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    4. There is a second single-fold version of this full-color Christmas card. Once again the card has the word "Peace" bordered by green holly leaves and red berries on the front. When opened, the size of the card is 168 x 107 mm. Text on the left side of the card is "Merry Christmas and Happy New Year." Text on the right side is "Where there is Peace there is blessing." No political propaganda appears on this card. The code number at the lower right on the back of the propaganda piece is 155B.


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    5. Another full-color Christmas card from the Communist Chinese shows a candle and holly leaves and has the text "Merry Christmas and Happy New Year from the Chinese People's Volunteers." This card is undated so there is no way to tell when it was disseminated. Text on the back says "Dear Soldiers, It is Christmas and you are far from home, suffering from cold not knowing when you will die. The big shots are home enjoying themselves, eating good food, and drinking good liquor. Why should you be here risking your life for their profits? The Koreans and Chinese don't want to be your enemies. Our enemies and yours are those who sent you here and destroyed your happiness. Soldiers! Let's join hands! You belong back home with those who love you and want you back, safe and sound. So we wish you........"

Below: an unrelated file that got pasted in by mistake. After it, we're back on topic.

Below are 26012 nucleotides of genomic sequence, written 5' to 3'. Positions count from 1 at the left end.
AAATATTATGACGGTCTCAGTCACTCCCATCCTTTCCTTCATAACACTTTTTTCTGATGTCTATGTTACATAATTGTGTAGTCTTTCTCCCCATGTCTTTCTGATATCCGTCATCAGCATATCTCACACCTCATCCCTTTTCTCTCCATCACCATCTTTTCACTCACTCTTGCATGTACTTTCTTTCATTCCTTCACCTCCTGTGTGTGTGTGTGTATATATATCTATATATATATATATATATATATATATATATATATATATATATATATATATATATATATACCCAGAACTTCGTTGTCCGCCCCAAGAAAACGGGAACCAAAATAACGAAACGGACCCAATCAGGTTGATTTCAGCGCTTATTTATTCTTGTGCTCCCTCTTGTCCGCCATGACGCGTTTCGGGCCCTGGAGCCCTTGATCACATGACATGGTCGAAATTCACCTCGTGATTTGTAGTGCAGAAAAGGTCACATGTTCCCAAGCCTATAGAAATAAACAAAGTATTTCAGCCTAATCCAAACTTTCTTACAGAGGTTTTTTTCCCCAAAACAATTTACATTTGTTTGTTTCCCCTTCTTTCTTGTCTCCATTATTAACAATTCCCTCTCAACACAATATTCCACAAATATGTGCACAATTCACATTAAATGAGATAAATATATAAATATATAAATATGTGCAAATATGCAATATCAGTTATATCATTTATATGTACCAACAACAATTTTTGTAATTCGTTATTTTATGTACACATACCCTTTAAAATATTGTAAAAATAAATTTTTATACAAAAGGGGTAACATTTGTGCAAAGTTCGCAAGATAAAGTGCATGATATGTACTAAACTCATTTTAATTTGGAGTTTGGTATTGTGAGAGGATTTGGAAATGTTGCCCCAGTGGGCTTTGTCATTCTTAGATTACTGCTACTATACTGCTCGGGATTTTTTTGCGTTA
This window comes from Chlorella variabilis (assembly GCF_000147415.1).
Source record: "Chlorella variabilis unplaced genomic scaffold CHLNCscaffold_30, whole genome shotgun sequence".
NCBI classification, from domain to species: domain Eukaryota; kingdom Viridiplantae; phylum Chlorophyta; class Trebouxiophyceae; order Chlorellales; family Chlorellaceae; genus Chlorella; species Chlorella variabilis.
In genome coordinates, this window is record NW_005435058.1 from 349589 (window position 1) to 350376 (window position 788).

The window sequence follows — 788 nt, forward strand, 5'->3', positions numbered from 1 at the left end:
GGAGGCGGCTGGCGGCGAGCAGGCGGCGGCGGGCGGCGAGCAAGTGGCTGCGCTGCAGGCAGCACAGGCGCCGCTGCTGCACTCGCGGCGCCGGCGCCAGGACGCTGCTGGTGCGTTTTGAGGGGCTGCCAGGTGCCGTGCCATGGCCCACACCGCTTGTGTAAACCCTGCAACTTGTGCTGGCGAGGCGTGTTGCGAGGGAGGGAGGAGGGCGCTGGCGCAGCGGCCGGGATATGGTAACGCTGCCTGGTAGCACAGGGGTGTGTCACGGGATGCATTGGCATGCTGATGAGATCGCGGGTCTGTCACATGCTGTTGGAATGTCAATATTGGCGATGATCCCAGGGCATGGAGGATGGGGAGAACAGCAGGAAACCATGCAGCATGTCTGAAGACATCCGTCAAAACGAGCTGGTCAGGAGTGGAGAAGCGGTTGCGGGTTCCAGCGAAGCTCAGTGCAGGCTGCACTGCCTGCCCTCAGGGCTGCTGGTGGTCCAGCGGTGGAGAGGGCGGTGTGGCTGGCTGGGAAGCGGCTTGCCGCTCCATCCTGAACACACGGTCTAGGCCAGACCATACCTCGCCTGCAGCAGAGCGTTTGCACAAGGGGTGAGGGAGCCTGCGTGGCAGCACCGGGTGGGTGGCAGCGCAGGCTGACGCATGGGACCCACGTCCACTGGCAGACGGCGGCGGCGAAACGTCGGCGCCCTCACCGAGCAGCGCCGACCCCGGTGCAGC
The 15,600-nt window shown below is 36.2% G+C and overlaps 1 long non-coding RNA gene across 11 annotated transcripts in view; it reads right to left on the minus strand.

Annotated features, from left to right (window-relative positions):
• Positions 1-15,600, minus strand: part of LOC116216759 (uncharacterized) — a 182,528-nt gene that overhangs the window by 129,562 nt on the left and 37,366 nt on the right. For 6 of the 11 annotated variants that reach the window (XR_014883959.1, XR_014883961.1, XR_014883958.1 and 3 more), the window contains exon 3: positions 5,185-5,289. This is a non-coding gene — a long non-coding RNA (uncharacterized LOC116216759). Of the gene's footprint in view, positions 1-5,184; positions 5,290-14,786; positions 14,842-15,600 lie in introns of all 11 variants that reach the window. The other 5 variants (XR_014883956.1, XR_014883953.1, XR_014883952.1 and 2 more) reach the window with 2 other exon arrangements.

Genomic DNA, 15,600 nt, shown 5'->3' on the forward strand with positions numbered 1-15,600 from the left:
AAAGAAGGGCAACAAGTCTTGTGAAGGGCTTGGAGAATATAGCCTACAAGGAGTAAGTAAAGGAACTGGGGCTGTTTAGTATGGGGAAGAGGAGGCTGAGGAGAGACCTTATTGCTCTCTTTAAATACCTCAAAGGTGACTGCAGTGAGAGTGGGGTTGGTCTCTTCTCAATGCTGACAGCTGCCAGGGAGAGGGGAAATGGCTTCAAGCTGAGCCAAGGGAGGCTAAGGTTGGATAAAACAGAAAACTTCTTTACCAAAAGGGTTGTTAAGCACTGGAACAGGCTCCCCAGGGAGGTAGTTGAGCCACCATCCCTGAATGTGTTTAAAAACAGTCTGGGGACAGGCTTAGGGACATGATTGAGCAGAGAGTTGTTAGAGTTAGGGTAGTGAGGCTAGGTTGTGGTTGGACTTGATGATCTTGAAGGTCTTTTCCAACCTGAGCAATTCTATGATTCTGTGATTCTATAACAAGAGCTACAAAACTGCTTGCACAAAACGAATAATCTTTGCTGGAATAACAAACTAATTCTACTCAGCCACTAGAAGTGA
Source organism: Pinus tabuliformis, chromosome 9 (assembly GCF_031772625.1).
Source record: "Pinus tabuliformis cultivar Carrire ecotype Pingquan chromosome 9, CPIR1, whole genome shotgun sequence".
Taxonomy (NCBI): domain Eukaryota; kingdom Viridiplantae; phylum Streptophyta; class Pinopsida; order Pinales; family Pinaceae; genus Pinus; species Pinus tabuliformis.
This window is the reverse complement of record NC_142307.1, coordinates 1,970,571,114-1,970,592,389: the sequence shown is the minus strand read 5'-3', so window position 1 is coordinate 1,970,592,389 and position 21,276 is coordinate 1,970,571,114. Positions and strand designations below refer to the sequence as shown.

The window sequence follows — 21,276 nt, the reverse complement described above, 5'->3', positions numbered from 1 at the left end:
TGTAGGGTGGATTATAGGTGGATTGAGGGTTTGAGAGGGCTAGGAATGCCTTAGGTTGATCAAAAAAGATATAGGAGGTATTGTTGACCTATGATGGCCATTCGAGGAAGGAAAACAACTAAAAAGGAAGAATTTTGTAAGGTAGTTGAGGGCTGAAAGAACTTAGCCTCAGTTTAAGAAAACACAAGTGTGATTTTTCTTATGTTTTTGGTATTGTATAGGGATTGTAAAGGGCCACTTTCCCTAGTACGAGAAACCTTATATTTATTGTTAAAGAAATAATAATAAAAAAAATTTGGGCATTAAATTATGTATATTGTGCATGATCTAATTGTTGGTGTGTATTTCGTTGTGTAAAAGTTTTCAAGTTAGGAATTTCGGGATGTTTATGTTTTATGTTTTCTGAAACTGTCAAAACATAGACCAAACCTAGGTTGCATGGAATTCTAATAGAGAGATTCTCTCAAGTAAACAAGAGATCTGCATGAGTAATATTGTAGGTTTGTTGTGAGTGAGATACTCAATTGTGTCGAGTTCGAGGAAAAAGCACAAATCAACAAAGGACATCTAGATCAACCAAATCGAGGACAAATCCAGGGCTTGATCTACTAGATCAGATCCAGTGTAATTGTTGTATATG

Vietnam War


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    Christmas Cartoon published in the 4th PSYOP Group's Newsletter
    CREDIBILIS, Vol II, No.12,  December 10, 1967, Saigon Vietnam


    When you talk about Christmas in Vietnam you must remember that it was a more cynical time with an unpopular draft and the GIs were looking at a one-year tour and anxiously waiting to return home. A sign of the times might be the song “Jingle Bells” as sung by troops. I am sure there are many more stanzas but these are the ones I recall:

    Jingle bells
    Mortar shells
    VC in the grass
    Take your Merry Christmas and jam it up your ass!

    Jingle bells
    Mortar Shells
    Charlie’s in the wire
    Take your Merry Christmas and set your ass on fire!

    During the Vietnam War, the Democratic Republic of Viet Nam (DRVN) produced a number of Christmas cards for use against American troops. These were usually disguised as National Liberation Front or Viet Cong products, but they were of excellent quality and certainly produced in the North. Many of the cards are small, and meant to be folded and placed in a wallet.